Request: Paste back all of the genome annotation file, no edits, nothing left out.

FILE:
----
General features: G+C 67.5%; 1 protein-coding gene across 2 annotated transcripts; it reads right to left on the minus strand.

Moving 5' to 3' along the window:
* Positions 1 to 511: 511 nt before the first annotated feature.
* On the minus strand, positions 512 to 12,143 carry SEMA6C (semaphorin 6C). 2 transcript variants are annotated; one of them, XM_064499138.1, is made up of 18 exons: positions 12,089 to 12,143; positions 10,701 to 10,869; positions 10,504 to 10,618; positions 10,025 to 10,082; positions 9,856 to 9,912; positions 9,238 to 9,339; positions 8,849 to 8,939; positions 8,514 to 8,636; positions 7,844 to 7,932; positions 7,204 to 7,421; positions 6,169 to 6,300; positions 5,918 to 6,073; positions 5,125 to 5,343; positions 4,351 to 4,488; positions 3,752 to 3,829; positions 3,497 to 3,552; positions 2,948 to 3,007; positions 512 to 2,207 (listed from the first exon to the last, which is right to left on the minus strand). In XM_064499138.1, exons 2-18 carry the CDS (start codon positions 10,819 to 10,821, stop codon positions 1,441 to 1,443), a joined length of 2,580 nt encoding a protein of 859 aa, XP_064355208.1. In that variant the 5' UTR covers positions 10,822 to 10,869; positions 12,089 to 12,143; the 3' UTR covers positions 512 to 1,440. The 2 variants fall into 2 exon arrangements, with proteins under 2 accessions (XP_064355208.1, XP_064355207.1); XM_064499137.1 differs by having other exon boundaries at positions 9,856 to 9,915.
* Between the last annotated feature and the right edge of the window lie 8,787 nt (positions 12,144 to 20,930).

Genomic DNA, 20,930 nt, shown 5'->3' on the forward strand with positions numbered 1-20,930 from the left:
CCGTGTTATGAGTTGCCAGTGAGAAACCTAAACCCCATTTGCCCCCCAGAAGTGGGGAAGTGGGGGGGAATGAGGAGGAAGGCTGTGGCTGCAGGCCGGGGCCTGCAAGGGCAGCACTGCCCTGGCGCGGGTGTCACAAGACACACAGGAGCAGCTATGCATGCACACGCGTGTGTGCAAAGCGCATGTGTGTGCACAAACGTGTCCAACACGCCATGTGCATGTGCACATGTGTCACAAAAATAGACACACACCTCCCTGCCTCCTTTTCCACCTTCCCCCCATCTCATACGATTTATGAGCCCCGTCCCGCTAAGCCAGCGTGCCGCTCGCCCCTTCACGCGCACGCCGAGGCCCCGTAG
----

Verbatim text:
General features: G+C 67.5%; 1 protein-coding gene across 2 annotated transcripts; it reads right to left on the minus strand.

Moving 5' to 3' along the window:
* Positions 1 to 511: 511 nt before the first annotated feature.
* On the minus strand, positions 512 to 12,143 carry SEMA6C (semaphorin 6C). 2 transcript variants are annotated; one of them, XM_064499138.1, is made up of 18 exons: positions 12,089 to 12,143; positions 10,701 to 10,869; positions 10,504 to 10,618; positions 10,025 to 10,082; positions 9,856 to 9,912; positions 9,238 to 9,339; positions 8,849 to 8,939; positions 8,514 to 8,636; positions 7,844 to 7,932; positions 7,204 to 7,421; positions 6,169 to 6,300; positions 5,918 to 6,073; positions 5,125 to 5,343; positions 4,351 to 4,488; positions 3,752 to 3,829; positions 3,497 to 3,552; positions 2,948 to 3,007; positions 512 to 2,207 (listed from the first exon to the last, which is right to left on the minus strand). In XM_064499138.1, exons 2-18 carry the CDS (start codon positions 10,819 to 10,821, stop codon positions 1,441 to 1,443), a joined length of 2,580 nt encoding a protein of 859 aa, XP_064355208.1. In that variant the 5' UTR covers positions 10,822 to 10,869; positions 12,089 to 12,143; the 3' UTR covers positions 512 to 1,440. The 2 variants fall into 2 exon arrangements, with proteins under 2 accessions (XP_064355208.1, XP_064355207.1); XM_064499137.1 differs by having other exon boundaries at positions 9,856 to 9,915.
* Between the last annotated feature and the right edge of the window lie 8,787 nt (positions 12,144 to 20,930).

Genomic DNA, 20,930 nt, shown 5'->3' on the forward strand with positions numbered 1-20,930 from the left:
CCGTGTTATGAGTTGCCAGTGAGAAACCTAAACCCCATTTGCCCCCCAGAAGTGGGGAAGTGGGGGGGAATGAGGAGGAAGGCTGTGGCTGCAGGCCGGGGCCTGCAAGGGCAGCACTGCCCTGGCGCGGGTGTCACAAGACACACAGGAGCAGCTATGCATGCACACGCGTGTGTGCAAAGCGCATGTGTGTGCACAAACGTGTCCAACACGCCATGTGCATGTGCACATGTGTCACAAAAATAGACACACACCTCCCTGCCTCCTTTTCCACCTTCCCCCCATCTCATACGATTTATGAGCCCCGTCCCGCTAAGCCAGCGTGCCGCTCGCCCCTTCACGCGCACGCCGAGGCCCCGTAG